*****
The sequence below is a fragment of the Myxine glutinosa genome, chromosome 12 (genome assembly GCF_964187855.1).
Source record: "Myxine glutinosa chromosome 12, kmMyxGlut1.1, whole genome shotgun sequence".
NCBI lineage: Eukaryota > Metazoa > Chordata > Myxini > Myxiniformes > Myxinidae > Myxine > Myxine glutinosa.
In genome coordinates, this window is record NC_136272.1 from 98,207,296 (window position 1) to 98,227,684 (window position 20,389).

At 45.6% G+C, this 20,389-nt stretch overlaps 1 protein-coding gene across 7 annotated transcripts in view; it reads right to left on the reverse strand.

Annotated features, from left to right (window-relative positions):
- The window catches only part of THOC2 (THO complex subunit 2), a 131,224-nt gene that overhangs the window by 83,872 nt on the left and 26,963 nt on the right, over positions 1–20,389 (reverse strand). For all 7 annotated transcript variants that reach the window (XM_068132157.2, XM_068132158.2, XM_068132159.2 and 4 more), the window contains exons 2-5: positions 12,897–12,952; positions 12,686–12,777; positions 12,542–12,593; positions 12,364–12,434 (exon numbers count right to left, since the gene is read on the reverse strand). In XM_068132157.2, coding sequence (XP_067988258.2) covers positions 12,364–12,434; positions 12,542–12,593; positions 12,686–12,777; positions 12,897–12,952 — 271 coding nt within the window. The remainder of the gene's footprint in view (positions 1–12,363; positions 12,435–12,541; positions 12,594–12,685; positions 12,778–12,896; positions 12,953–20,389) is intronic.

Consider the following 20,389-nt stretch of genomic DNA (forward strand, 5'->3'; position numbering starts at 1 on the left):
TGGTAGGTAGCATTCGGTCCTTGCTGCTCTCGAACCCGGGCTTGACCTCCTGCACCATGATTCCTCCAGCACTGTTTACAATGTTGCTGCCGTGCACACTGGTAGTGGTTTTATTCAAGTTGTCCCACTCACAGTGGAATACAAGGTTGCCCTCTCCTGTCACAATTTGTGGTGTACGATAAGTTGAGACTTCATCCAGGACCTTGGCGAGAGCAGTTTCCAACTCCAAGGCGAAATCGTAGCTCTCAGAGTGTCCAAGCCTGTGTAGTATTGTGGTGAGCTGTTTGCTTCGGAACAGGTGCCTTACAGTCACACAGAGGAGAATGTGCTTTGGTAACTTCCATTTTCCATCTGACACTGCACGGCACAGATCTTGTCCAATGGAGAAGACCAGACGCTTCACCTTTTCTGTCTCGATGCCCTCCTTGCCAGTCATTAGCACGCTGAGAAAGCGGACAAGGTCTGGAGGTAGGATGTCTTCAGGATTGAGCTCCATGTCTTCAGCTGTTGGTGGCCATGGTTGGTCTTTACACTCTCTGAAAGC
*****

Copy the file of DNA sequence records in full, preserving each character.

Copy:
The sequence below is a fragment of the Myxine glutinosa genome, chromosome 12 (genome assembly GCF_964187855.1).
Source record: "Myxine glutinosa chromosome 12, kmMyxGlut1.1, whole genome shotgun sequence".
NCBI lineage: Eukaryota > Metazoa > Chordata > Myxini > Myxiniformes > Myxinidae > Myxine > Myxine glutinosa.
In genome coordinates, this window is record NC_136272.1 from 98,207,296 (window position 1) to 98,227,684 (window position 20,389).

At 45.6% G+C, this 20,389-nt stretch overlaps 1 protein-coding gene across 7 annotated transcripts in view; it reads right to left on the reverse strand.

Annotated features, from left to right (window-relative positions):
- The window catches only part of THOC2 (THO complex subunit 2), a 131,224-nt gene that overhangs the window by 83,872 nt on the left and 26,963 nt on the right, over positions 1–20,389 (reverse strand). For all 7 annotated transcript variants that reach the window (XM_068132157.2, XM_068132158.2, XM_068132159.2 and 4 more), the window contains exons 2-5: positions 12,897–12,952; positions 12,686–12,777; positions 12,542–12,593; positions 12,364–12,434 (exon numbers count right to left, since the gene is read on the reverse strand). In XM_068132157.2, coding sequence (XP_067988258.2) covers positions 12,364–12,434; positions 12,542–12,593; positions 12,686–12,777; positions 12,897–12,952 — 271 coding nt within the window. The remainder of the gene's footprint in view (positions 1–12,363; positions 12,435–12,541; positions 12,594–12,685; positions 12,778–12,896; positions 12,953–20,389) is intronic.

Consider the following 20,389-nt stretch of genomic DNA (forward strand, 5'->3'; position numbering starts at 1 on the left):
TGGTAGGTAGCATTCGGTCCTTGCTGCTCTCGAACCCGGGCTTGACCTCCTGCACCATGATTCCTCCAGCACTGTTTACAATGTTGCTGCCGTGCACACTGGTAGTGGTTTTATTCAAGTTGTCCCACTCACAGTGGAATACAAGGTTGCCCTCTCCTGTCACAATTTGTGGTGTACGATAAGTTGAGACTTCATCCAGGACCTTGGCGAGAGCAGTTTCCAACTCCAAGGCGAAATCGTAGCTCTCAGAGTGTCCAAGCCTGTGTAGTATTGTGGTGAGCTGTTTGCTTCGGAACAGGTGCCTTACAGTCACACAGAGGAGAATGTGCTTTGGTAACTTCCATTTTCCATCTGACACTGCACGGCACAGATCTTGTCCAATGGAGAAGACCAGACGCTTCACCTTTTCTGTCTCGATGCCCTCCTTGCCAGTCATTAGCACGCTGAGAAAGCGGACAAGGTCTGGAGGTAGGATGTCTTCAGGATTGAGCTCCATGTCTTCAGCTGTTGGTGGCCATGGTTGGTCTTTACACTCTCTGAAAGC